Book in a Minute: Paris in Love

Paris in Love: A MemoirParis in Love: A Memoir by Eloisa James

My rating: 4 of 5 stars

A delicious confection. Like a fine French pastry, Eloisa James’ Paris in Love offers a light, airy outer layer – college professor and family spend a year in Paris and have lots of comical adventures trying to adjust to the different pace of life, the new language, and of course, the food.

But also like a French pastry, that light exterior hides a rich, fulfilling interior – in which said college professor frankly discusses her own bout with breast cancer and its affect on her self-image, the state of her marriage, and the decline of her beloved poet father (Robert Bly).

If that makes it sound like heavy going, it’s really not. James writes with the insouciant wit that characterizes her best-selling historical romance novels. I especially loved her tales of her precocious (and rather theatrical) daughter Anna trying to adjust to her new school, and the stories about their chronically obese chihuahua were a riot. Food plays a big part in the book – naturallement, since we are in Paris, and James even includes some delicious recipes.

A delightful read – and also excellent as an audiobook narrated by the author.

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Book Covers & the Law of Unforeseen Consequences

I try not to use the blog to self-promote, which is exactly the opposite of what you’re supposed to do with blogs. But I’m like that.

Nonetheless, this blog is mostly about my new/old book, Thirty-Nine Again, which was originally released over four years ago by a small indie ebook publisher. I’m sure they did their best, but small indie publishers nowadays seem like the worst of both worlds – you don’t get the kind of royalties you get when you self-publish and you also don’t get widespread distribution in bookstores. So Thirty-Nine Again, the original edition, sold maybe 250 copies. Since my other novel, Love Capri Style has now sold about 25,000 copies at Amazon, I’m pretty sure I’ll be able to move more copies of Thirty-Nine Again in its new self–published edition.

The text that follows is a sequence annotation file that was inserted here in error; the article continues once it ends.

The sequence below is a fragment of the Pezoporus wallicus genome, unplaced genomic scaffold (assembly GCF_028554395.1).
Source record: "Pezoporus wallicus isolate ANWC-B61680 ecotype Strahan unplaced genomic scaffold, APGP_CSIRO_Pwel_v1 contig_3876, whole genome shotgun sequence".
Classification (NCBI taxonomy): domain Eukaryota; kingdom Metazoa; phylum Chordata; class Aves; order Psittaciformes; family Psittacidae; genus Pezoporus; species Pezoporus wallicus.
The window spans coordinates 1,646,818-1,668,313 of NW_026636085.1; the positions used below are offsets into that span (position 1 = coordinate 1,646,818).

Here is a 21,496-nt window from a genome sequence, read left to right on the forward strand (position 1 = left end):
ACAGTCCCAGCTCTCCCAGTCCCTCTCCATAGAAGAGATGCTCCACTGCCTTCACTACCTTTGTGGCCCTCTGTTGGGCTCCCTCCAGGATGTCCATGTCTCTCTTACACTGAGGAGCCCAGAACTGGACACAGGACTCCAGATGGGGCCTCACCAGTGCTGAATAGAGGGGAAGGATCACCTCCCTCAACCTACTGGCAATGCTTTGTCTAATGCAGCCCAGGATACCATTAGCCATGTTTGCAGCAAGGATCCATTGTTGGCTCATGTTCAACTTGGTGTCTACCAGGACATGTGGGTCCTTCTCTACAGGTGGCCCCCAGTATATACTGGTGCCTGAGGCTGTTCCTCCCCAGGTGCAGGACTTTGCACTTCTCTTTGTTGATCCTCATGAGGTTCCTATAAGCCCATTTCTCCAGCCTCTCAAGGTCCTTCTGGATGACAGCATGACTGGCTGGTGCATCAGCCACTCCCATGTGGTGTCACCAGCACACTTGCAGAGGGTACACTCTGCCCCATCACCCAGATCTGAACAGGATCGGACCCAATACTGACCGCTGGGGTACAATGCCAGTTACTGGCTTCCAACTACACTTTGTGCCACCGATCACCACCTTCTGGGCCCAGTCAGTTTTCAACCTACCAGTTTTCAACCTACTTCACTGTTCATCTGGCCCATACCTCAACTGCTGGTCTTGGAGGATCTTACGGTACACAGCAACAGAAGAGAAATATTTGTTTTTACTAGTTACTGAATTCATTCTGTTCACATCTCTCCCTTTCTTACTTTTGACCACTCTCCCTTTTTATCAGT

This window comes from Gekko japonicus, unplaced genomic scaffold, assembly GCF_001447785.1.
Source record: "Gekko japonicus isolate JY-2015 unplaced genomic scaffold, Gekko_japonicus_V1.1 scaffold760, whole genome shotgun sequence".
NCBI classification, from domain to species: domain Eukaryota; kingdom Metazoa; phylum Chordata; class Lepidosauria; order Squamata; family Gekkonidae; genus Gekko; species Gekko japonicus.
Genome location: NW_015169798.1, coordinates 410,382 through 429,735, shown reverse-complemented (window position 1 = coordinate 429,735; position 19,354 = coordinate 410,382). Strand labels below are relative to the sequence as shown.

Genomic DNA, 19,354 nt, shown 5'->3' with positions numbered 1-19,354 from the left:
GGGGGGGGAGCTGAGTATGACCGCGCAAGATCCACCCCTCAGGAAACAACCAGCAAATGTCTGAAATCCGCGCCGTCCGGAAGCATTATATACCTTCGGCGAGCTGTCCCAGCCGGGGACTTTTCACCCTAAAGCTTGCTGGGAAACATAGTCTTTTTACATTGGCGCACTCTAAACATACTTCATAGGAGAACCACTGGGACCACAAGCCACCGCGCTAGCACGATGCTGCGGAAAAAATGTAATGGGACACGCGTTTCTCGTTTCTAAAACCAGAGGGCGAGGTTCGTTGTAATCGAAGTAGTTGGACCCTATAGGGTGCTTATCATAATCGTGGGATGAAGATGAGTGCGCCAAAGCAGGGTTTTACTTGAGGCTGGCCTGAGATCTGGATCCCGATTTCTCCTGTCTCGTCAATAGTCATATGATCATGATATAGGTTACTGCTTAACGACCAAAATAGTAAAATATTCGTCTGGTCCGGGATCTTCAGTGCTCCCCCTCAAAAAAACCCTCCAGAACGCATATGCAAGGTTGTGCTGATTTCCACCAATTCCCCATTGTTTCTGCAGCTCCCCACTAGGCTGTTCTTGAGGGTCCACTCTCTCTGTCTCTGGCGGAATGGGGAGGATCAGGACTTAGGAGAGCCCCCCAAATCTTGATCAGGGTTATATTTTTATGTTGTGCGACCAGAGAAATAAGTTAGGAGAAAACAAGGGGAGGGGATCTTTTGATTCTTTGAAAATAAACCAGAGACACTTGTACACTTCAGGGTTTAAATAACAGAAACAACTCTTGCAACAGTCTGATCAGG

Poor distribution certainly hurt Thirty-Nine Again, as it does most other novels published by very small publishers. But there was another problem with Thirty-Nine Again that I hadn’t foreseen at all. It was this:

Now, I thought this was a pretty awesome cover, and I still do. It’s got the romance, it’s got the danger. The chick is grinning mischievously at the camera, so it’s got the humor of the story too. My biggest objection to this cover was that it looked more like the book should be titled Twenty-Nine AgainBut that’s where Lynn’s Law of Unforeseen Consequences comes into play. Lynn’s Law of Unforeseen Consequences states that the more enthused you are about an idea, the more likely it is that it will blow up in your face.

As it turned out, the age of the heroine on the cover was the LEAST of my troubles. And so I will tell all my aspiring author friends a little secret: It doesn’t matter if you like the cover. If the target audience doesn’t like it, you are going to have a hard time promoting that book. My target audience was, as evidenced by the title, forty-something women. There are two things most forty-something women have – kids and failing eyesight. The first reaction to this cover from even my most liberal, artsy, aging Bohemian friends was, “Oh dear God, I’ll have to hide it in a drawer so the kids don’t see it when they come home.”

The second and far more disastrous reaction was: “Is that two WOMEN?? I didn’t know you wrote erotica! Is this a Lesbian porn novel???”

Because it turns out that if you need reading glasses, but you’re on that threshold where you think you can see clearly enough so you keep refusing to wear them – well, then that slender guy with the longish hair apparently looks to you like HE is a SHE.

Now, I’m as liberal as they come when it comes to sexual orientation, so I have no problem with Lesbians at all. In fact, if Scarlet Johansson was a Lesbian, I – well, never mind. Anyway, the problem here wasn’t that I was morally offended. The problem was marketing. If you’re trying to sell middle-aged moms a chick lit suspense story, they get confused if the cover looks like Gay Fifty Shades of Grey. It also makes local libraries and businesses reluctant to carry bookmarks with the cover image on them. I had to have new bookmarks done that showed only the lower half of the book cover – the title with the gun and roses. Some websites agreed to mention the book in posts but refused to put up an image of the cover. Ultimately, after only three appearances, it made me lose all interest in doing any in-person signings or talks about the book.